The Ministry of Justice has been caught out lying about the existence of a report detailing the opinions of judges on the devastating effects of Tory austerity and cuts to legal aid on Britain’s lauded, but now decrepit justice system. 

Buzzfeed News originally filed a Freedom of Information request with the MoJ for the contents of a report that assessed the impact that the legal aid cuts, carried through under the Legal Aid, Sentencing and Punishment of Offenders Act 2012 (LASPO). In response, the MoJ released a six-page summary of the report, but denied that a full report even existed. Now, they’ve been shown up, and their pants are alight. 

Cuts to legal aid are one flank of the artillery assault on British infrastructure which this Tory Government and its predecessor has carried out relentlessly and indiscriminately.

LASPO has seen a scythe swung through legal aid. It has meant that hundreds have been unable to access appropriate legal representation: defendants in criminal trials see their human right to a fair trial threatened and people up and down the country clog the court system by representing themselves – often against sophisticated legal teams.

Legal aid funding fell from around £2.6bn in 2005/06 to around £1.5bn in 2016. It was a welfare reform introduced by the post-war Labour government, and one which ensured that every single person in Britain, from pauper to prince, was capable of defending themselves in court and of achieving justice. It really is the economic beam holding up the rule of law, but the Tories have quietly and systematically hacked at it, to the point where our once-heralded justice system is now threatening complete collapse. 

As well as hurting citizens, the cuts hurt legal aid criminal lawyers. A lawyer acting under legal aid is paid by the State, not by their client, and the Tories have been cutting wages to such an extent that shock stories of barristers paying to work are no longer all that shocking. Defence barristers do what they do for the passion. There is no money, and there is no glamour in it. They are serving their country and upholding the rule of law on a day-to-day basis.

Indeed, hundreds of Barristers have effectively gone on strike recently, not taking on legal aid work, because the Tories have cut the amount they are paid to such a massive extent.

The devastation wrought on legal aid has not received as much of the infamy as that wrought on the NHS, or education, or the military. Partly, this is because the justice system is seen either as a vague concept, or a frivolity that we would never need to make use of. It is also, now it seems, because the government has done all they can to conceal the blood and guts spilling from their cuts.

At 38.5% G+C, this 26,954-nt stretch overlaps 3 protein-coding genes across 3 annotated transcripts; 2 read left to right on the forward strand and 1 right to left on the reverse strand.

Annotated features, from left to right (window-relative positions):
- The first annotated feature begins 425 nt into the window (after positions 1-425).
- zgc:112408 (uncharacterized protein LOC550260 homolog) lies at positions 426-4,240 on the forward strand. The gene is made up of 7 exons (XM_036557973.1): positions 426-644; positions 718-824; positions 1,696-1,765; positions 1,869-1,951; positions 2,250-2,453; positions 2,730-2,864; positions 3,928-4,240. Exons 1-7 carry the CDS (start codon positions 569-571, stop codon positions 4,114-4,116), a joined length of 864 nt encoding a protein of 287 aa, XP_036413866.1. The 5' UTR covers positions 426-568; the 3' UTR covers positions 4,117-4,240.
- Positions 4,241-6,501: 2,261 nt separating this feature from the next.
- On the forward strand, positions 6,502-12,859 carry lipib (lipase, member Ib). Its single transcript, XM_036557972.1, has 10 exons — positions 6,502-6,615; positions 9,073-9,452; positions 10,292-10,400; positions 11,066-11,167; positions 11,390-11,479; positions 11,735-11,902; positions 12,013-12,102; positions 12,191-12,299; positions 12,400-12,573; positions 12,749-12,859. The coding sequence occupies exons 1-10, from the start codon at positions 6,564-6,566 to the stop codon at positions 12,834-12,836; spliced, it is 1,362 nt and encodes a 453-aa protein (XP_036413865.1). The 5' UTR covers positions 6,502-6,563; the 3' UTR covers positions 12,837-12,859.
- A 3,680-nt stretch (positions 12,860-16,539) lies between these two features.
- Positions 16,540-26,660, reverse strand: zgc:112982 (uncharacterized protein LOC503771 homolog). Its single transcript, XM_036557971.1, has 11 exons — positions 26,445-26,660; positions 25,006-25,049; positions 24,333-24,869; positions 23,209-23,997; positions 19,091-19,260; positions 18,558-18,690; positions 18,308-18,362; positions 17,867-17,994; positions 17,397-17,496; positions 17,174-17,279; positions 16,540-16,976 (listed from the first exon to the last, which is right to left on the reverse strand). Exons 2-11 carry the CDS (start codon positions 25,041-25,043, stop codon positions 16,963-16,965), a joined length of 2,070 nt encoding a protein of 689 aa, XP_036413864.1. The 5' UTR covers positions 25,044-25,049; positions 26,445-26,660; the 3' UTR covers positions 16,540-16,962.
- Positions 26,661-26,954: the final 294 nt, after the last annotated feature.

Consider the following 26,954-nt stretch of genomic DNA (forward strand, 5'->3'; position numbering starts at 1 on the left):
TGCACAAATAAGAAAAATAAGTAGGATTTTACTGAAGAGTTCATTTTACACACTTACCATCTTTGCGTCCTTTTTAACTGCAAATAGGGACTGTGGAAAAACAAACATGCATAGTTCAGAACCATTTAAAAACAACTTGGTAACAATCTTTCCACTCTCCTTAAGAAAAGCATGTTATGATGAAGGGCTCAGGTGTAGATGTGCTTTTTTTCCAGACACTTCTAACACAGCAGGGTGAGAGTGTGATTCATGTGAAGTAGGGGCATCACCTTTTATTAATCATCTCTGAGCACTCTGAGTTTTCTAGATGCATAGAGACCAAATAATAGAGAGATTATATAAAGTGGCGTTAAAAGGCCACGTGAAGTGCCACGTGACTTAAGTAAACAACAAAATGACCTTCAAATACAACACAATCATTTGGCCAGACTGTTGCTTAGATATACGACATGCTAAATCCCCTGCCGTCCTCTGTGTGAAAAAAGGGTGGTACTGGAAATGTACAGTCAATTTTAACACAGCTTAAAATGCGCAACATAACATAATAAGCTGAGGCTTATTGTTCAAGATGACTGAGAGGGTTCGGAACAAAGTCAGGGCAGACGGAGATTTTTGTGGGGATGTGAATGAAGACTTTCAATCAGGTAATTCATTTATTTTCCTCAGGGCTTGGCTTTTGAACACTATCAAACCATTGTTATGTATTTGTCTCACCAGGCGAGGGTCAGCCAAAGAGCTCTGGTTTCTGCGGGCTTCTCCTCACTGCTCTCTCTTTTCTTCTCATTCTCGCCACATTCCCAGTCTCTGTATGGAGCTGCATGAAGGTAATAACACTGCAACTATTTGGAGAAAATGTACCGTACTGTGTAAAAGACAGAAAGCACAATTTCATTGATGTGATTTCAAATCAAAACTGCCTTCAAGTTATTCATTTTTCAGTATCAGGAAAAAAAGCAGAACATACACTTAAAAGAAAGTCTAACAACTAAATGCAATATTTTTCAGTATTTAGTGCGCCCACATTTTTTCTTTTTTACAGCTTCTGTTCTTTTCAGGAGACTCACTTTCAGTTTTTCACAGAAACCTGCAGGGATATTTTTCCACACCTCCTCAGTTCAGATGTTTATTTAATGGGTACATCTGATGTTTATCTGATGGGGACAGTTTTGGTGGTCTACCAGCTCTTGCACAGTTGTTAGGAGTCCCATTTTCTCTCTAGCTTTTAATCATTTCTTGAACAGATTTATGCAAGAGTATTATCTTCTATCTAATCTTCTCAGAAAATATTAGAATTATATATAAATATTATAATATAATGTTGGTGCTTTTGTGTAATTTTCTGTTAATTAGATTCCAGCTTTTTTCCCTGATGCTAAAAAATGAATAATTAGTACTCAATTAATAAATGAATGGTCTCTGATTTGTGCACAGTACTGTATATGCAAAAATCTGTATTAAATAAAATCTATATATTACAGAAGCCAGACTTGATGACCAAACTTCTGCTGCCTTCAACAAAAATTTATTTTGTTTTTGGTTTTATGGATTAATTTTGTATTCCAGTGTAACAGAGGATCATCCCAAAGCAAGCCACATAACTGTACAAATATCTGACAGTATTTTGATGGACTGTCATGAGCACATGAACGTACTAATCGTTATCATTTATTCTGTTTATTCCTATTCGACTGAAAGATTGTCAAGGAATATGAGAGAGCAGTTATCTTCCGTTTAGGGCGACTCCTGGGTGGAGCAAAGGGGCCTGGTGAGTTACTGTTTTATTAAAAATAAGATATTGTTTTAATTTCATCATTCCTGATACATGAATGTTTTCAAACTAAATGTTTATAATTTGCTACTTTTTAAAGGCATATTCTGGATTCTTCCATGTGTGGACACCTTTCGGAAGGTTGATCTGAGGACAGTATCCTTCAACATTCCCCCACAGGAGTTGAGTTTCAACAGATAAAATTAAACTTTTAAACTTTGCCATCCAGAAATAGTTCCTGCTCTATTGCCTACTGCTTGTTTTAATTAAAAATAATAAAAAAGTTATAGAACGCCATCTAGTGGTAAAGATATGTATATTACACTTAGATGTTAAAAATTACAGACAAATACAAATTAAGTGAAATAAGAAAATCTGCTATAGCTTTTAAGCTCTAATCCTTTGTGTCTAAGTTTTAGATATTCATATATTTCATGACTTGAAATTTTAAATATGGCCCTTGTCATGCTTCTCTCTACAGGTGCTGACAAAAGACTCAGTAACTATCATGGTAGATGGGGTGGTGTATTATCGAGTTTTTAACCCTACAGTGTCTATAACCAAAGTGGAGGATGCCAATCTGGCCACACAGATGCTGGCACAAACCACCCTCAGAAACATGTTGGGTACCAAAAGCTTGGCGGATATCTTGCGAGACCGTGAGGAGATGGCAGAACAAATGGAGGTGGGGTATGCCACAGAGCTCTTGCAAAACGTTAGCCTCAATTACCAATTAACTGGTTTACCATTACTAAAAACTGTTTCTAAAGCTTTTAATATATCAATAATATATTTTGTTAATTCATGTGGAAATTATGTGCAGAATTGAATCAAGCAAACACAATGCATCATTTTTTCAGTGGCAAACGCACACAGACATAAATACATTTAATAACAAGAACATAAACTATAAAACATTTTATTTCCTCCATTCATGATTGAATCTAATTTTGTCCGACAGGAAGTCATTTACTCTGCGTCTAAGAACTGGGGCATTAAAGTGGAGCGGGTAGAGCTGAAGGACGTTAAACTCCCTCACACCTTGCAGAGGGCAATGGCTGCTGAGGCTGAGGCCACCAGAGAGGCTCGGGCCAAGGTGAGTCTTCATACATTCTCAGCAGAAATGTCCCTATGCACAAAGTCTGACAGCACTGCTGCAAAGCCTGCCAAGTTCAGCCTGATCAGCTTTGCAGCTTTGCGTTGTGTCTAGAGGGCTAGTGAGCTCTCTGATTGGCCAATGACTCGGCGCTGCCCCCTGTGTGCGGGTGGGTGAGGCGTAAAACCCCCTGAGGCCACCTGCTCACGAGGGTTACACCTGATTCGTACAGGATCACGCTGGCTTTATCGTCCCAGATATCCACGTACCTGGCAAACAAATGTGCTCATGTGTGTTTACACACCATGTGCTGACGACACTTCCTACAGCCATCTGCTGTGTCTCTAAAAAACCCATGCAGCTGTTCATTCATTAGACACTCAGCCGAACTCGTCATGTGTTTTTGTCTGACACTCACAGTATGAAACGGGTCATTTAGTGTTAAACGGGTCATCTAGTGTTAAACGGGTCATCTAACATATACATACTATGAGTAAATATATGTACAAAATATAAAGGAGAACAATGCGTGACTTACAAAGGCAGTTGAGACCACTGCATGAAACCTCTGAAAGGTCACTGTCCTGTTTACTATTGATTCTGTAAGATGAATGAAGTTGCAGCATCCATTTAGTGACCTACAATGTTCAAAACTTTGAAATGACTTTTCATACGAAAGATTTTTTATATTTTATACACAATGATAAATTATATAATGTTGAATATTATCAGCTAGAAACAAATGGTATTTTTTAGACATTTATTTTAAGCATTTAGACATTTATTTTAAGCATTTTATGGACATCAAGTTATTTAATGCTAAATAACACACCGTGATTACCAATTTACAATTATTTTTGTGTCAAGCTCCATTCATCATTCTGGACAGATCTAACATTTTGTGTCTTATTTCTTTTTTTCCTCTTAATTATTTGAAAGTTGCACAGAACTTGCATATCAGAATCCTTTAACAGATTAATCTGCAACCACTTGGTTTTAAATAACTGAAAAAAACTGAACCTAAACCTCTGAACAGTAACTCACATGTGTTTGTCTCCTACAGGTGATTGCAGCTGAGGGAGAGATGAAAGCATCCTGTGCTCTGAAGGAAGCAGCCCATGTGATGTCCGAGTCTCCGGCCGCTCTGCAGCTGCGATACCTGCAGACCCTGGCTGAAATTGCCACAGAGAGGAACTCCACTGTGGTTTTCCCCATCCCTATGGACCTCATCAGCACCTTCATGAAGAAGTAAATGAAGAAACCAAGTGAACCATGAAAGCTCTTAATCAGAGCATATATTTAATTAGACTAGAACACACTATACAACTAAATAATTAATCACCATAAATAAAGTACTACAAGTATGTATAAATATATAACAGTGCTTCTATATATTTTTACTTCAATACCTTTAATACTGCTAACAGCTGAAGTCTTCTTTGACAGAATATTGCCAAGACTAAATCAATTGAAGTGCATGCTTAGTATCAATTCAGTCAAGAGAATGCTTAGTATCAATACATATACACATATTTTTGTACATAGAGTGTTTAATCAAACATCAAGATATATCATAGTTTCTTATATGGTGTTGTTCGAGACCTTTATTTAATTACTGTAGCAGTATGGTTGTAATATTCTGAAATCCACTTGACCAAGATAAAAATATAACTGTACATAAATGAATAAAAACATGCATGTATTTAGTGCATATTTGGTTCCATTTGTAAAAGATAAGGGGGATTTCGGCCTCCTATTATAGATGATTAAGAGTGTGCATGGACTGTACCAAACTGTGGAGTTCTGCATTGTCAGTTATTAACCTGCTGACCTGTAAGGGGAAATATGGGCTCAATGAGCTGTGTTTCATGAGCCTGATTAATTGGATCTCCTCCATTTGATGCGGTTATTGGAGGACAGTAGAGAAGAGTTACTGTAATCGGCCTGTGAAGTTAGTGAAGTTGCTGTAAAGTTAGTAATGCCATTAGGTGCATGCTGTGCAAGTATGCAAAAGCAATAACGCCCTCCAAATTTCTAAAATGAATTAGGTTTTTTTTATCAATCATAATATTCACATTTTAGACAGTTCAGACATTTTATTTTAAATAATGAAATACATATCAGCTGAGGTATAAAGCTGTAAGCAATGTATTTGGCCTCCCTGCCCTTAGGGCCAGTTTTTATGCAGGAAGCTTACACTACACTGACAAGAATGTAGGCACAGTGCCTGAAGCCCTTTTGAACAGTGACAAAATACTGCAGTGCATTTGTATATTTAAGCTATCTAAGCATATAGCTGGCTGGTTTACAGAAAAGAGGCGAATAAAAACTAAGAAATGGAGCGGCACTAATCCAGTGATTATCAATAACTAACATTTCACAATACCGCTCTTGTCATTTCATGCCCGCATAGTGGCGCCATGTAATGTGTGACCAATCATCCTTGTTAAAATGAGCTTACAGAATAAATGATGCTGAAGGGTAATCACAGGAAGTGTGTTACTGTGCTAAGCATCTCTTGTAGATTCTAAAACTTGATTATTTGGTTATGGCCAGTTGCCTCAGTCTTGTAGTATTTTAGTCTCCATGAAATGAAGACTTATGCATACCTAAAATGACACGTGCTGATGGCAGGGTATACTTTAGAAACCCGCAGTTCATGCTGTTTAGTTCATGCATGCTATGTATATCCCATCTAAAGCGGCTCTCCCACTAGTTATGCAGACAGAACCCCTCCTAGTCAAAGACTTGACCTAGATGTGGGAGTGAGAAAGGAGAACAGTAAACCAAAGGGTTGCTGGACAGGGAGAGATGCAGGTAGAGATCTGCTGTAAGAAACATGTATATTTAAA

The Ministry of Justice marked a 36-page report on the damage and destruction caused by legal aid cuts, “Do not quote publicly”. The only reason we know? Because it has been leaked. In response to repeated Freedom of Information requests, the MoJ defied a long-held principle by lying that the report didn’t exist. 

It is easy to see why. As LawCareers.net states, the report is incredibly damaging:

“The paper provides a stark insight into the human cost of the legal aid cuts and the government’s austerity programme, with judges expressing serious concerns about the impact of people facing criminal charges without representation on the justice system, victims of crime and defendants.

More than half the judges interviewed felt that self-representing defendants did not properly understand the process, particularly the difference that an early guilty plea makes to sentencing. Several judges said that unrepresented defendants were typically offered no support at all. “Some of them just sit there like a rabbit in the headlights and haven’t got a clue what’s going on,” reads one quote.

Judges also warned that forcing people to go without lawyers in hearings makes the process take up more court time, meaning that legal aid cuts end up costing the system more in the long term.

Another judge expressed deep misgivings at the appropriateness of witnesses being questioned by defendants in court, which can be highly traumatic for witnesses and victims.

The report also illustrated the gulf between the Ministry of Justice’s predictions regarding the affects [sic] of the cuts to legal aid and the reality on the ground.”

In all, the report is a damning indictment of Tory policy, especially from judges and the people on the ground in court rooms every day. It shows that far from saving the country money, austerity has instead led the systems and institutions, which were prevously the crowning jewels of this country, into darkness. 

Multiple parties have reported the Government’s alleged cover-up to the Information Commissioner. Here’s hoping they can get a lawyer.

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